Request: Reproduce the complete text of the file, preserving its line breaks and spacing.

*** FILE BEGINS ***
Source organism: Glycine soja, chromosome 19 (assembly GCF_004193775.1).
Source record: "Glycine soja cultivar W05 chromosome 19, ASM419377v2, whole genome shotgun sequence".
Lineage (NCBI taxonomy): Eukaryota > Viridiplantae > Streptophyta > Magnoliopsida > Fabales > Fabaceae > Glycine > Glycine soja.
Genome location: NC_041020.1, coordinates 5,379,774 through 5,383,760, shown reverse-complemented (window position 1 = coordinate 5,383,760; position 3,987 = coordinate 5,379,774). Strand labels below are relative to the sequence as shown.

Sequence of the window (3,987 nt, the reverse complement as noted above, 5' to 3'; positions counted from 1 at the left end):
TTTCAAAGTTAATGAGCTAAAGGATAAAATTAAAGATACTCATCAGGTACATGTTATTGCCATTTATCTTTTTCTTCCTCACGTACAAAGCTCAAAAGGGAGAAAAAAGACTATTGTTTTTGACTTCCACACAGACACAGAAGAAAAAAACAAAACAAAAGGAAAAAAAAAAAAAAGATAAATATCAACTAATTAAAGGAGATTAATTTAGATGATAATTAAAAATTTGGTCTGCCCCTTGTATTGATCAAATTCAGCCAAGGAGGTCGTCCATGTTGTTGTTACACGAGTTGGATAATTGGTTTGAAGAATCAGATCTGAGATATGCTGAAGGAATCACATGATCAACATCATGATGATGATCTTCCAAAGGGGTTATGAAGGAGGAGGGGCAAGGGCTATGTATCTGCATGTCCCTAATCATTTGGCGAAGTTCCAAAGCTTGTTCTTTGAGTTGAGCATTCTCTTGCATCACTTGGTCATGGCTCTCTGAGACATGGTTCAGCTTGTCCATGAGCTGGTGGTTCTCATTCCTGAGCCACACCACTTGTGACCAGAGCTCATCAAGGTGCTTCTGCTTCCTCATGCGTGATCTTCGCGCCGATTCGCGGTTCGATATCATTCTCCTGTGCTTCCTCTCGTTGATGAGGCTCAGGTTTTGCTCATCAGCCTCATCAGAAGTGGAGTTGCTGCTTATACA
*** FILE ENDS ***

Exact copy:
Source organism: Glycine soja, chromosome 19 (assembly GCF_004193775.1).
Source record: "Glycine soja cultivar W05 chromosome 19, ASM419377v2, whole genome shotgun sequence".
Lineage (NCBI taxonomy): Eukaryota > Viridiplantae > Streptophyta > Magnoliopsida > Fabales > Fabaceae > Glycine > Glycine soja.
Genome location: NC_041020.1, coordinates 5,379,774 through 5,383,760, shown reverse-complemented (window position 1 = coordinate 5,383,760; position 3,987 = coordinate 5,379,774). Strand labels below are relative to the sequence as shown.

Sequence of the window (3,987 nt, the reverse complement as noted above, 5' to 3'; positions counted from 1 at the left end):
TTTCAAAGTTAATGAGCTAAAGGATAAAATTAAAGATACTCATCAGGTACATGTTATTGCCATTTATCTTTTTCTTCCTCACGTACAAAGCTCAAAAGGGAGAAAAAAGACTATTGTTTTTGACTTCCACACAGACACAGAAGAAAAAAACAAAACAAAAGGAAAAAAAAAAAAAAGATAAATATCAACTAATTAAAGGAGATTAATTTAGATGATAATTAAAAATTTGGTCTGCCCCTTGTATTGATCAAATTCAGCCAAGGAGGTCGTCCATGTTGTTGTTACACGAGTTGGATAATTGGTTTGAAGAATCAGATCTGAGATATGCTGAAGGAATCACATGATCAACATCATGATGATGATCTTCCAAAGGGGTTATGAAGGAGGAGGGGCAAGGGCTATGTATCTGCATGTCCCTAATCATTTGGCGAAGTTCCAAAGCTTGTTCTTTGAGTTGAGCATTCTCTTGCATCACTTGGTCATGGCTCTCTGAGACATGGTTCAGCTTGTCCATGAGCTGGTGGTTCTCATTCCTGAGCCACACCACTTGTGACCAGAGCTCATCAAGGTGCTTCTGCTTCCTCATGCGTGATCTTCGCGCCGATTCGCGGTTCGATATCATTCTCCTGTGCTTCCTCTCGTTGATGAGGCTCAGGTTTTGCTCATCAGCCTCATCAGAAGTGGAGTTGCTGCTTATACA